For ages 4-7

  • Rian *fire and blood*

    Love love love the illustrations and that this is a real *smart* kids book. It has adorable characters, was honest about what a fox would do on a ship with a bunch of herbivores (hint, he didn't eat them), and even posed a lot of questions to the reader!

    My only issue is the texture of the dust jacket. Oh I can't stand that gritty feeling one iota.

  • Bonny

    is a perfect combination of lovely story and beautiful illustrations. I'm not sure what a child would think of it as my children are grown, but it's the kind of book I want to recommend to everyone I know. Sometimes I think children's books are written for adults, but this is one that I think children and grownups will love.

  • Elizabeth☮

    The illustrations here are beautifully done. The story, however, is quite poignant.

    This is a ship of rogue animals in search of: adventure, beauty, answers. Marco, a fox, decides the answers to his questions are out in the world. He can't be confined to his island any longer, so he boards the ship.

    What the animals learn are lessons in kindness, boldness and friendship.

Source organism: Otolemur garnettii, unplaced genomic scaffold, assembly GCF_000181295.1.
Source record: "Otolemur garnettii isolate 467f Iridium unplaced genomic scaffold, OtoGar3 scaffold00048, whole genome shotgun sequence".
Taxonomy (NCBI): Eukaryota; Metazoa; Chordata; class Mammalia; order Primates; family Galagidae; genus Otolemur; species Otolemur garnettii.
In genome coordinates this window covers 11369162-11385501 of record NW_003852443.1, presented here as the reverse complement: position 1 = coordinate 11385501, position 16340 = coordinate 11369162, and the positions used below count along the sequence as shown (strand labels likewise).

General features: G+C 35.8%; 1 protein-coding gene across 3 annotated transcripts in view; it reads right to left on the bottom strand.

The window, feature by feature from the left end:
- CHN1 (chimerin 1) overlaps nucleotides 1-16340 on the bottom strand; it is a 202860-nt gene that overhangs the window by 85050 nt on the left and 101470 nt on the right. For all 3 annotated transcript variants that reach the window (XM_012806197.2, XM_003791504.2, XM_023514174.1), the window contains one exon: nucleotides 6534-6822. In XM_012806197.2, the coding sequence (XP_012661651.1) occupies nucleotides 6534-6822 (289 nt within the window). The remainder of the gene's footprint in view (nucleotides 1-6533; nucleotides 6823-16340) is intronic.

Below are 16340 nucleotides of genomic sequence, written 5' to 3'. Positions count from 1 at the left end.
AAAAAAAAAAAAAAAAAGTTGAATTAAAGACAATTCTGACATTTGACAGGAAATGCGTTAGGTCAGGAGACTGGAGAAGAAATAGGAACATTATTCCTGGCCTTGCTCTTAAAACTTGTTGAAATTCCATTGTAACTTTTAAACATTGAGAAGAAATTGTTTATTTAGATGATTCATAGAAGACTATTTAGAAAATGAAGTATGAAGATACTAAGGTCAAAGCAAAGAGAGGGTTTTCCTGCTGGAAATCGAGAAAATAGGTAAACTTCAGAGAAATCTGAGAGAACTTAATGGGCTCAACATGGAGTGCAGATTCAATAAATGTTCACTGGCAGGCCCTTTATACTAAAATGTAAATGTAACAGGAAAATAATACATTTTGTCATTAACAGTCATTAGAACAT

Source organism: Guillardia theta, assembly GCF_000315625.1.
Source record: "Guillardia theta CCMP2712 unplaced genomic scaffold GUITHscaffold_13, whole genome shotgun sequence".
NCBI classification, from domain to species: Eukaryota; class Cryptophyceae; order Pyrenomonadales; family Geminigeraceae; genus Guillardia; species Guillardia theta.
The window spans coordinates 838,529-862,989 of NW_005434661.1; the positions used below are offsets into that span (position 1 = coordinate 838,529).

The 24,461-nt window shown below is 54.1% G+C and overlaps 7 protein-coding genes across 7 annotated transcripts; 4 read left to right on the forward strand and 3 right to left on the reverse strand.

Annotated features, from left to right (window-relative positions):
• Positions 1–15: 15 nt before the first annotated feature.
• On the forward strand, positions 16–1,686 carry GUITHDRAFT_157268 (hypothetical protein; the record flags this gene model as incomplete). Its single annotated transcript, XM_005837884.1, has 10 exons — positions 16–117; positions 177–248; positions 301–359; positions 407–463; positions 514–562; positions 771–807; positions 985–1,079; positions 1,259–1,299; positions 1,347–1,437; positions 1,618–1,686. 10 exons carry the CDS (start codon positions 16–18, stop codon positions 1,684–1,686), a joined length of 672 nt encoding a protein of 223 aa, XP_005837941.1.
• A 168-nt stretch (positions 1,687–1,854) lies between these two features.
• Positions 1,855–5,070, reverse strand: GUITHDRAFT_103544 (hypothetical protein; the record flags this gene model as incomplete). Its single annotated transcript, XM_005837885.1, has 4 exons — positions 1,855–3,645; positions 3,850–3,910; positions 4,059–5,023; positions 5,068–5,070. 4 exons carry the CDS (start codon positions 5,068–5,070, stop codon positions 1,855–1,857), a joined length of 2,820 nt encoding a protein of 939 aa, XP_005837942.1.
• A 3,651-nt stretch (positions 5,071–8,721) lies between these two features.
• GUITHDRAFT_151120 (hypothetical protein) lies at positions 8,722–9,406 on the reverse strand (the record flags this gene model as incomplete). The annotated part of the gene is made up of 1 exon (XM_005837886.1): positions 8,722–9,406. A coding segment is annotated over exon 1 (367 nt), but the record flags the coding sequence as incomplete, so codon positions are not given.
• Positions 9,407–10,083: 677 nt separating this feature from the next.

There are questions Marco has that my daughter and I enjoyed finding the answers to while reading the book.

  • Rachel

    Love the illustrations SO much. The story and text were just so-so.

  • Carmen

    When I first picked up this book, I thought I had already read it. But no, I was confusing it for another book about animals that explore on a ship:

    . You wouldn't think animals-exploring-on-a-ship would be a theme, but apparently it is quite common.

    In this book, our hero, Marco the fox, is very curious about the world. He is full of questions about it, but the other foxes are only concerned about stuff like fo

    When I first picked up this book, I thought I had already read it. But no, I was confusing it for another book about animals that explore on a ship: